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Jack Cook Marshall baseball 01

Sholten Singer/The Herald-Dispatch Former Herd baseball coach Jack Cook speaks during Marshall University's groundbreaking ceremony for its new baseball stadium on Saturday, Oct. 26, 2019, at the Chris Cline Athletic Complex in Huntington.

HUNTINGTON — Legendary Marshall University baseball coach Jack Cook died Wednesday afternoon. He was 95.

Cook’s daughter, Kim, said Cook died peacefully at home at 12:47 p.m., 35 years to the day that his mother, Marie, died.

“He just fell asleep,” Kim Cook said. “Now he’ll see Jesus face to face. I’m going to miss him so much.”

Cook was inducted into the Marshall Athletics Hall of Fame in 1994. He was the winningest coach of any sport in school history, with a record of 422-344-3.

Cook guided the 1973 Marshall team to the school’s first NCAA Tournament and in 1978 won the Southern Conference championship and not only returned to an NCAA Regional, but once there beat Florida State 4-0 and Clemson 9-3, putting Marshall within one win of a trip to Omaha, Neb., and the College World Series, before the host Miami Hurricanes beat Marshall twice to end the Herd’s season. That season, Marshall achieved a school-best national ranking of No. 14 during the season and No. 17 in the final poll. Cook was named the Southern Conference and Atlantic Region coach of the year and was a finalist for national coach of the year honors.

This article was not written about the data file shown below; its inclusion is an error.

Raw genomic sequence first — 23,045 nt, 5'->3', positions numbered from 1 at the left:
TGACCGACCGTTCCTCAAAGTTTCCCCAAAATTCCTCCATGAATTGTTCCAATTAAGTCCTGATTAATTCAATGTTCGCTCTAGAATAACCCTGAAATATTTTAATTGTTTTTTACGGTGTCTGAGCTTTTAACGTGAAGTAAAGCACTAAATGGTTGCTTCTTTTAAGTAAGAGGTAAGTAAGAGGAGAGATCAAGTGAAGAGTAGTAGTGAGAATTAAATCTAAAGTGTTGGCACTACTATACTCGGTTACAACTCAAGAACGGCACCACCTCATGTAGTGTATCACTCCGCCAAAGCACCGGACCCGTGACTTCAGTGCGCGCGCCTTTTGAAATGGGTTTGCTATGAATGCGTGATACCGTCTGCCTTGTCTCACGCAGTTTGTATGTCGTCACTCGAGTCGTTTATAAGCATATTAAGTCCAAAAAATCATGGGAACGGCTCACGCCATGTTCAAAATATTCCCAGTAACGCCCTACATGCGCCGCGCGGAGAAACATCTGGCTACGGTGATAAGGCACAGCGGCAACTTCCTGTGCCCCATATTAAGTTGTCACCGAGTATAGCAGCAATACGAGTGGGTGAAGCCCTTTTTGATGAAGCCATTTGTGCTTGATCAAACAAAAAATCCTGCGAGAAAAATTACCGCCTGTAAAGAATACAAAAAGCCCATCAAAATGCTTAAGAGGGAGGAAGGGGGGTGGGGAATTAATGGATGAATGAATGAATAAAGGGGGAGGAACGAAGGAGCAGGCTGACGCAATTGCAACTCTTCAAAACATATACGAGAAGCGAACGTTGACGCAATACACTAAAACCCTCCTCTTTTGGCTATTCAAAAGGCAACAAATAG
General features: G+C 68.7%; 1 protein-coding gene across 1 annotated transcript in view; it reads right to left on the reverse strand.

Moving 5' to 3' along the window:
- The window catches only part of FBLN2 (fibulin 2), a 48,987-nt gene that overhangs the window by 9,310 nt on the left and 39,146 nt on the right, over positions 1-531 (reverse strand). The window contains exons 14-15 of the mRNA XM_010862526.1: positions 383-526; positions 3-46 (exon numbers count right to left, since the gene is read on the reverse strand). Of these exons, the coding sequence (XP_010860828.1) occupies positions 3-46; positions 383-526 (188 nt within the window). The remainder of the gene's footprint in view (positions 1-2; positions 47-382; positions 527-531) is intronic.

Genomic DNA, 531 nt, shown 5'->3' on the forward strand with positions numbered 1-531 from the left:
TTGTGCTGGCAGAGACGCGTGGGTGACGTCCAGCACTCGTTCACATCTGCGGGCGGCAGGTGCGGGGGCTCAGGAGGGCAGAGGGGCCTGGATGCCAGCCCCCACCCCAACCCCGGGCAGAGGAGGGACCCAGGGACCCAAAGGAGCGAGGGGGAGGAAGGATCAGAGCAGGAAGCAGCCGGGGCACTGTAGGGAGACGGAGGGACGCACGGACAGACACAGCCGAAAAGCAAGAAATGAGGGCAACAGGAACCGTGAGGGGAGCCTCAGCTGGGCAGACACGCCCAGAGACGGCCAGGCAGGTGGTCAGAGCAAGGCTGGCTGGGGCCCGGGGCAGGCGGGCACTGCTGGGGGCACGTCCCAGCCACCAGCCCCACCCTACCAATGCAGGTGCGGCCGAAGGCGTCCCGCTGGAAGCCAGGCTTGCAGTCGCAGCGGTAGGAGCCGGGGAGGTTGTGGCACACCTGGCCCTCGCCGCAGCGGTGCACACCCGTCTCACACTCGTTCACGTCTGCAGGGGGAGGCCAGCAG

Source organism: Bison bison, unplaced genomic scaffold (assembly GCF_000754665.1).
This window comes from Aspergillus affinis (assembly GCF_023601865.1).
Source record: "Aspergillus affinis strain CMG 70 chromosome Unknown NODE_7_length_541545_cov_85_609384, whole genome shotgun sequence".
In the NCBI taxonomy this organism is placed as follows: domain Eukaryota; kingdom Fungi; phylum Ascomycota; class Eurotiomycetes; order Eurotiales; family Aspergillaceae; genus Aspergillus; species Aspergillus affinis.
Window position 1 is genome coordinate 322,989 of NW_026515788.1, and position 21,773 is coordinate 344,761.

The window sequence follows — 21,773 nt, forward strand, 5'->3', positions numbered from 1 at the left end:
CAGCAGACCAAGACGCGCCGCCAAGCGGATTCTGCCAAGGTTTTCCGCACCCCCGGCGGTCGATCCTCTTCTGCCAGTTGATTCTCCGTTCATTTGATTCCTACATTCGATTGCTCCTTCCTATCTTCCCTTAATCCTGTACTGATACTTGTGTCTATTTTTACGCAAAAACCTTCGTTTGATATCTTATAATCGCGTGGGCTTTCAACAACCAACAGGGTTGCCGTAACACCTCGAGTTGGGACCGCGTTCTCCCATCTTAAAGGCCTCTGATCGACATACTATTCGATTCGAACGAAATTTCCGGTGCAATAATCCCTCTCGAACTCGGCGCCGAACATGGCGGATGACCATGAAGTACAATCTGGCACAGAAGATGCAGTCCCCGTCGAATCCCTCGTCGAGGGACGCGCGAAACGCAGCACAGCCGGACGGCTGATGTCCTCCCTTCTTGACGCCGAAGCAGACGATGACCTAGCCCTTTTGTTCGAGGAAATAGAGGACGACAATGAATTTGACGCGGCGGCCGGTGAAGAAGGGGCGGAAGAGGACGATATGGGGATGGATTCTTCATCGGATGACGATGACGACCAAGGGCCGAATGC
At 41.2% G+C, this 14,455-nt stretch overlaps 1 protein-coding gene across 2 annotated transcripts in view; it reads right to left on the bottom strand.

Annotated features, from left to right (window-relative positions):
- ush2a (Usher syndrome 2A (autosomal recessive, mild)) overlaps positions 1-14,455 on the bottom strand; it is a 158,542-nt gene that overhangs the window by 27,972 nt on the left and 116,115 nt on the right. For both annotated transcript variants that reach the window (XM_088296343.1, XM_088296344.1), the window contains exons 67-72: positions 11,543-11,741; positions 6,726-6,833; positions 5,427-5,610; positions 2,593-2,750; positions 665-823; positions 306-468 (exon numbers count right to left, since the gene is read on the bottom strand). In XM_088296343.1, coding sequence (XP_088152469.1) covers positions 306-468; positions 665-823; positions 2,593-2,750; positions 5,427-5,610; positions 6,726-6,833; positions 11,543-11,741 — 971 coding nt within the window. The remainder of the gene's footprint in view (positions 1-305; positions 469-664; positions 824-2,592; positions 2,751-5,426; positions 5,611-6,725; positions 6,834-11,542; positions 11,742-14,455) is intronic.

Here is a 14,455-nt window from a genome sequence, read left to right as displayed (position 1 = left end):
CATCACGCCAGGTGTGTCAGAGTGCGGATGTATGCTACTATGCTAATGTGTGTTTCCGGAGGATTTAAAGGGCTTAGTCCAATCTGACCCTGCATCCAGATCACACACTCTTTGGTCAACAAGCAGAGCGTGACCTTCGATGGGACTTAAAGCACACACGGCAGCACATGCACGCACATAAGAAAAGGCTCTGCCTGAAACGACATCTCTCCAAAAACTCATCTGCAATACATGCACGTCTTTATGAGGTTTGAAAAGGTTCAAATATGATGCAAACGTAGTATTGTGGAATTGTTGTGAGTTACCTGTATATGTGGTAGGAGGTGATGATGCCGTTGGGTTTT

Cook later led Marshall to the 1981 Southern Conference title and was the league coach of the year again in 1989. By the time he was finished coaching, Cook had helped 24 players receive all-conference honors, while pitcher Mark Doboney won first team All-American honors when he led the nation with a 0.55 ERA in 1973. Fourteen of Cook’s players went on to play professional baseball, and 11 of his players, including son Chip, are in the Marshall Athletics Hall of Fame. Cook is enshrined in the West Virginia Baseball Coaches Association Hall of Fame. His number 1 is the only retired Marshall baseball jersey.

Tim Stephens is a sports writer with The Herald-Dispatch.

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